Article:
The Internet Theater Magazine of Reviews, Features, Annotated Listings








Etcetera and
Short Term Listings


NYC Restaurants


New Jersey







Free Updates
Writing for Us
A CurtainUp London London Review
Timon of Athens

Courteous destroyers, affable wolves, meek bears-
You fools of fortune, trencher-friends, time's flies,
Cap-and-knee slaves, vapours and minute-jacks!
. . .Burn house, sink Athens, henceforth hated be
Of Timon man and all humanity
— Timon
Timon of Athens
Timon at the Globe
(Photo: John Tramper)
The director-designer team of Lucy Bailey and William Dudley tackled Titus Andronicus two years ago at the Globe and once again undertake an obscure, problematic Shakespeare play with innovative, energetic direction. Timon of Athens is rarely performed, often criticised as unbalanced, fragmentary and adulterated by playwrights other than Shakespeare. Coleridge even termed it the "stillborn twin of King Lear". Nevertheless, as this dynamic and exciting production shows, the play has been an unfortunate victim of neglect and the relevance of this moral tale of social corruption and greed still holds: the story of a man betrayed by his friends, his own naive generosity and ultimately his city, who embraces his alienation to become the paradigmatic misanthrope.

Upon first entering the Globe, the audience cannot fail to wonder at the transformation of the auditorium. A net is drawn across the upper tier of the Globe, so that the space becomes reminiscent of an oversized aviary and aerialist actors dressed in glossy black costumes lurk above the stage, chattering their teeth at the sight of gold and plunging down through the net on bungee ropes to scour the stage for prey: monetary or human. Choreographer Maxine Doyle, with help from performers Fernanda Prata and Vinícius Salles, all members of the ground-breaking, site-specific theatre company punchdrunk, add their unique physicality to the vultures' breathtaking movement.

This wake of vultures is visible for most of the action and is a brilliant visual symbol of the play's covetous, decadent society which destroys Timon. Moreover, with beautifully nuanced infiltration, the Athenians' costumes are classical but mimic the birds' wings by half-cloaks with frayed edges. By the time the money lenders appear, their full, black vulture gear does not seem incongruous. Further concretising the play's rich animalistic imagery, the marauding mob of banqueters display their sycophantic camaraderie by howling and yapping for jewels and in the final death sequence, the vultures feast on Timon like carrion, gruesomely bloodying their faces.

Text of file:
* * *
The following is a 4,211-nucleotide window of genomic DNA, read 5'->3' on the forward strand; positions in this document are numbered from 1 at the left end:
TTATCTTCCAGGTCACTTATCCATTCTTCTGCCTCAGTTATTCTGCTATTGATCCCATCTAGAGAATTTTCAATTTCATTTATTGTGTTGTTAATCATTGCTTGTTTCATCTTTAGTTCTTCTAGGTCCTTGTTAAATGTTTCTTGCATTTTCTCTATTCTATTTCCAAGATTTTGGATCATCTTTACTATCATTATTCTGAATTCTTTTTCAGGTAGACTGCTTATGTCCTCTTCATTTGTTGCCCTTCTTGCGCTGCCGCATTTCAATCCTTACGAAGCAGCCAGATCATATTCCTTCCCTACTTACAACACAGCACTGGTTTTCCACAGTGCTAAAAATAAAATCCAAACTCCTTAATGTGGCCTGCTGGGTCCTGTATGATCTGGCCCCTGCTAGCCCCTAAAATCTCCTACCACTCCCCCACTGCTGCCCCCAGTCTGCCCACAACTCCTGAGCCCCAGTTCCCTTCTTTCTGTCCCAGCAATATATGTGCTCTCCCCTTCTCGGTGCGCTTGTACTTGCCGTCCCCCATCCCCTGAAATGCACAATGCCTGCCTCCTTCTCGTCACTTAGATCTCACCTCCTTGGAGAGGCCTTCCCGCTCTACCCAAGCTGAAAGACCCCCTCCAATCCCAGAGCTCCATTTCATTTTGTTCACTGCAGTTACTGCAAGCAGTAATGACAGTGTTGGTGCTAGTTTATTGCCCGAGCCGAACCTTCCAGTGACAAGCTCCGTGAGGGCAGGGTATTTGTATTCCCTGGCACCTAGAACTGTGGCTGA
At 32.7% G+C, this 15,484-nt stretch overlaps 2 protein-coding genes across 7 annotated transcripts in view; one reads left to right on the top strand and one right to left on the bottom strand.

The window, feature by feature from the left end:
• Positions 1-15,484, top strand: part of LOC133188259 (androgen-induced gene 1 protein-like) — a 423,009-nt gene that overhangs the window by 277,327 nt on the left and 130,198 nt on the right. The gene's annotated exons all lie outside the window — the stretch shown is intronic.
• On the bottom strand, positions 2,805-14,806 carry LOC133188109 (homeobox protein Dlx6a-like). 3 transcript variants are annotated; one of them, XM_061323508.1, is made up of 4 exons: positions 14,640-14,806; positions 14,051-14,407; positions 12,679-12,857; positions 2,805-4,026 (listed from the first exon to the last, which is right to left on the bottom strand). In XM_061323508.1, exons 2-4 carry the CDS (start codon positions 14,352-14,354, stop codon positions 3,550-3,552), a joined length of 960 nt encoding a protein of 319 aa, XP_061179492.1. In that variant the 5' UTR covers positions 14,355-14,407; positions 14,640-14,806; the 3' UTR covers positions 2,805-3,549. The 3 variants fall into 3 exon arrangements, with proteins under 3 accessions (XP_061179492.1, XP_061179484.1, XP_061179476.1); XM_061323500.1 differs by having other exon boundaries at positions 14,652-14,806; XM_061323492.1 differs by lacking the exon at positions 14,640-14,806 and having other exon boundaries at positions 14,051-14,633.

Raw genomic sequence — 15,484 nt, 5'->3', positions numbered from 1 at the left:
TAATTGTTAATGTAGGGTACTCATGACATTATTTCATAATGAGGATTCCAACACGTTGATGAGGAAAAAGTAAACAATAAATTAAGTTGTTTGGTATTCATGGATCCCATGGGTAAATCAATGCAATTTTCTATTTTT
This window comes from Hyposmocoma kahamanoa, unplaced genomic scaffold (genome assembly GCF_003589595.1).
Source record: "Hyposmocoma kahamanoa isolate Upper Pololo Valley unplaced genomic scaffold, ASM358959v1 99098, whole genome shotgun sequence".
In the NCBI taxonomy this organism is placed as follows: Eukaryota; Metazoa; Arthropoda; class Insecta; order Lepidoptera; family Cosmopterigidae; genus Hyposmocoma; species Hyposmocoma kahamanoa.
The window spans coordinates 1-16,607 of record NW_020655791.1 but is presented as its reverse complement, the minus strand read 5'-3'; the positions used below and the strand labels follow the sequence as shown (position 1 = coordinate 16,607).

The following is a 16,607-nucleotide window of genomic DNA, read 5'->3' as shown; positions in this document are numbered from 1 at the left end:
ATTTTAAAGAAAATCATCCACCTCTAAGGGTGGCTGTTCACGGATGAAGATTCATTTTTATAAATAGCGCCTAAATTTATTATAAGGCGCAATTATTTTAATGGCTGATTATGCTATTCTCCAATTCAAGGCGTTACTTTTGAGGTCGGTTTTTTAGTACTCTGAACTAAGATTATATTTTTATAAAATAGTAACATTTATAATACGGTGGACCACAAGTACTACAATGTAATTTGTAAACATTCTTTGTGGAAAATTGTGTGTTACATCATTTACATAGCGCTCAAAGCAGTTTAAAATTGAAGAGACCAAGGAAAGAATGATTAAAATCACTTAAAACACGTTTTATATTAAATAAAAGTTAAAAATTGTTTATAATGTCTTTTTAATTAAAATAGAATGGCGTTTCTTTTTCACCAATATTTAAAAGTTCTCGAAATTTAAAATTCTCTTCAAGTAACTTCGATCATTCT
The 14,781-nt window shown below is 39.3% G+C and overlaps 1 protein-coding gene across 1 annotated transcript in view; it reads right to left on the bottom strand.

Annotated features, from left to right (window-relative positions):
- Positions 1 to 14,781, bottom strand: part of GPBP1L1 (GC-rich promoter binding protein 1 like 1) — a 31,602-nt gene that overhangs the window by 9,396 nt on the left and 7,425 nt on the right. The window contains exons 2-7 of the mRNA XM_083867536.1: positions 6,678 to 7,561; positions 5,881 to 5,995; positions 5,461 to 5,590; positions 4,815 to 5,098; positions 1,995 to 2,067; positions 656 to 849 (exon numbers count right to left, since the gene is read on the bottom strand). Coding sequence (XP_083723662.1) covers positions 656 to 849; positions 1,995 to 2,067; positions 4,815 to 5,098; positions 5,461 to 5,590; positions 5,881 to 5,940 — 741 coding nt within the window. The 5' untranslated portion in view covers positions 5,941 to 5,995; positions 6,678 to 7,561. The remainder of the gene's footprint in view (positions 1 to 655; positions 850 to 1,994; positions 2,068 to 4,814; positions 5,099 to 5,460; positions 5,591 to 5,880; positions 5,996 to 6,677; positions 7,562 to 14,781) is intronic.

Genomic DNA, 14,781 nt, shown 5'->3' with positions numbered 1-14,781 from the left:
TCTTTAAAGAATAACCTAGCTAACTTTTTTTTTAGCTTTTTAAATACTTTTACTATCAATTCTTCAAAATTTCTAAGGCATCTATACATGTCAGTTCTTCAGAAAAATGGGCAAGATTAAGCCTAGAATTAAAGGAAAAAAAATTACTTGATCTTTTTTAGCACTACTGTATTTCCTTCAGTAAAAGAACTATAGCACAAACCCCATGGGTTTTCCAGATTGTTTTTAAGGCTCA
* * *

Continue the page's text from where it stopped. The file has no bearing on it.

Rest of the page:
Strong performances from the cast prevent the aerial acrobatics from dominating the action at the expense of the text's emotional weight. In particular, Simon Paisley Day plays a sympathetic Timon with innocent liberality before his disillusionment, gently and lovingly generous rather than boosting his ego with hubristic ostentation. This makes his eventual estrangement from humanity more affecting and capably handles the play's second half, much of which is a misanthropic monologue. Bo Poraj plays the cynic Apemantus with wonderful grumpiness, clearly revelling in his asceticism and even barks "Move!" at the audience as he moves through them. Patrick Godfrey is a likeable Flavius, Timon's steward, played with plain-speaking but helpless integrity. Gary Oliver plays Alcibiades as a brute and yob, prone to gratuitous violence but also the only possible antidote to Athens' moral disease.

Fully displaying the play's raucous vein, this production has great clarity and its spirit evens out an uneven text. Moreover, its triumphant crux is that the directorial and physical innovation is integral to the play's meaning, as well as being an impressive spectacle. With its originality and articulate, intelligent energy, this Timon of Athens represents yet another success for the Globe, revitalised under Dominic Dromgoole's leadership.

Timon of Athens
Written by William Shakespeare
Directed by Lucy Bailey

With: Peter Bankole, Jonathan Bond, Oliver Boot, Christopher Brandon, Adam Burton, Richard Clews, Patrick Godfrey, Robert Goodale, Michael Jibson, Michael Matus, Pippa Nixon, Gary Oliver, Simon Paisley Day, Sam Parks, Bo Poraj, Fernanda Prata, Laura Rogers, Vinicius Salles, Bethan Walker, Sian Williams
Designer: William Dudley
Composer: Django Bates
Choreographer: Maxine Doyle
Running time: Two hours 35 minutes with one interval
Box Office: 020 7401 9919
Booking to 3rd October 2008
Reviewed by Charlotte Loveridge based on 6th August 2008 performance at Shakepeare's Globe, 21 New Globe Walk, London, SE1 9DT (Tube: London Bridge)
Highlight one of the responses below and click "copy" or"CTRL+C"
  • I agree with the review of Timon of Athens
  • I disagree with the review of Timon of Athens
  • The review made me eager to see the Timon of Athens
Click on the address link E-mail:
Paste the highlighted text into the subject line (CTRL+ V):

Feel free to add detailed comments in the body of the email and state if you'd like your comments published in our letters section.

London Theatre Tickets
Lion King Tickets
Billy Elliot Tickets
Mighty Boosh Tickets
Mamma Mia Tickets
We Will Rock You Tickets
Theatre Tickets
London Theatre Walks

Peter Ackroyd's  History of London: The Biography

London Sketchbook

tales from shakespeare
Retold by Tina Packer of Shakespeare & Co.
Click image to buy.
Our Review

©Copyright 2008, Elyse Sommer.
Information from this site may not be reproduced in print or online without specific permission from